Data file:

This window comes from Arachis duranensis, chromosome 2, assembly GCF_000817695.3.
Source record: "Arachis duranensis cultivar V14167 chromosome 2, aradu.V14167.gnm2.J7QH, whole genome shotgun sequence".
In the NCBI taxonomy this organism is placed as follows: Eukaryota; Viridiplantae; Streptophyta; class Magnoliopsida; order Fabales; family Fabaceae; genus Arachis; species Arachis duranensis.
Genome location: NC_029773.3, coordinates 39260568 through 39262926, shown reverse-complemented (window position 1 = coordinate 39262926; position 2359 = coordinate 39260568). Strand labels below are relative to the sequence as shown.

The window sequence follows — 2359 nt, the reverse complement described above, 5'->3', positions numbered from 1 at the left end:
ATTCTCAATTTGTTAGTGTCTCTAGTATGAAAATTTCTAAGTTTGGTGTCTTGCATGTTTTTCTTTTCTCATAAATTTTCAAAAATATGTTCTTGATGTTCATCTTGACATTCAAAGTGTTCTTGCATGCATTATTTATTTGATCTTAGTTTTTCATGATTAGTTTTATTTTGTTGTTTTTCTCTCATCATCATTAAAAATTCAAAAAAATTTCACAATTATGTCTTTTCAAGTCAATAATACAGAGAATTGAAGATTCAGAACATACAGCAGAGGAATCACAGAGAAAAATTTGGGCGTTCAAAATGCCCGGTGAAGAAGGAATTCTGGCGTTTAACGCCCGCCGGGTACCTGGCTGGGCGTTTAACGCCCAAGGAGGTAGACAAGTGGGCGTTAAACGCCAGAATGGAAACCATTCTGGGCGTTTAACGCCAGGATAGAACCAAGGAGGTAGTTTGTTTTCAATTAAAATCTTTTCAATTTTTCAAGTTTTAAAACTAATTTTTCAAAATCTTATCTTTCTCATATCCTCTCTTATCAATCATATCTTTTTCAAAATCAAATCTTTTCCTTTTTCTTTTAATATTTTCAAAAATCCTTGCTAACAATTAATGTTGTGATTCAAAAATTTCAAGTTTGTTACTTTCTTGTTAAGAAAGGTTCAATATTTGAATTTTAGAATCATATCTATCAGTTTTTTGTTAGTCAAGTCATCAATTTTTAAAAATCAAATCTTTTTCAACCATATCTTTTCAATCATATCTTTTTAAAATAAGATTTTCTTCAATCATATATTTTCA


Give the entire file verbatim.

This window comes from Arachis duranensis, chromosome 2, assembly GCF_000817695.3.
Source record: "Arachis duranensis cultivar V14167 chromosome 2, aradu.V14167.gnm2.J7QH, whole genome shotgun sequence".
In the NCBI taxonomy this organism is placed as follows: Eukaryota; Viridiplantae; Streptophyta; class Magnoliopsida; order Fabales; family Fabaceae; genus Arachis; species Arachis duranensis.
Genome location: NC_029773.3, coordinates 39260568 through 39262926, shown reverse-complemented (window position 1 = coordinate 39262926; position 2359 = coordinate 39260568). Strand labels below are relative to the sequence as shown.

The window sequence follows — 2359 nt, the reverse complement described above, 5'->3', positions numbered from 1 at the left end:
ATTCTCAATTTGTTAGTGTCTCTAGTATGAAAATTTCTAAGTTTGGTGTCTTGCATGTTTTTCTTTTCTCATAAATTTTCAAAAATATGTTCTTGATGTTCATCTTGACATTCAAAGTGTTCTTGCATGCATTATTTATTTGATCTTAGTTTTTCATGATTAGTTTTATTTTGTTGTTTTTCTCTCATCATCATTAAAAATTCAAAAAAATTTCACAATTATGTCTTTTCAAGTCAATAATACAGAGAATTGAAGATTCAGAACATACAGCAGAGGAATCACAGAGAAAAATTTGGGCGTTCAAAATGCCCGGTGAAGAAGGAATTCTGGCGTTTAACGCCCGCCGGGTACCTGGCTGGGCGTTTAACGCCCAAGGAGGTAGACAAGTGGGCGTTAAACGCCAGAATGGAAACCATTCTGGGCGTTTAACGCCAGGATAGAACCAAGGAGGTAGTTTGTTTTCAATTAAAATCTTTTCAATTTTTCAAGTTTTAAAACTAATTTTTCAAAATCTTATCTTTCTCATATCCTCTCTTATCAATCATATCTTTTTCAAAATCAAATCTTTTCCTTTTTCTTTTAATATTTTCAAAAATCCTTGCTAACAATTAATGTTGTGATTCAAAAATTTCAAGTTTGTTACTTTCTTGTTAAGAAAGGTTCAATATTTGAATTTTAGAATCATATCTATCAGTTTTTTGTTAGTCAAGTCATCAATTTTTAAAAATCAAATCTTTTTCAACCATATCTTTTCAATCATATCTTTTTAAAATAAGATTTTCTTCAATCATATATTTTCA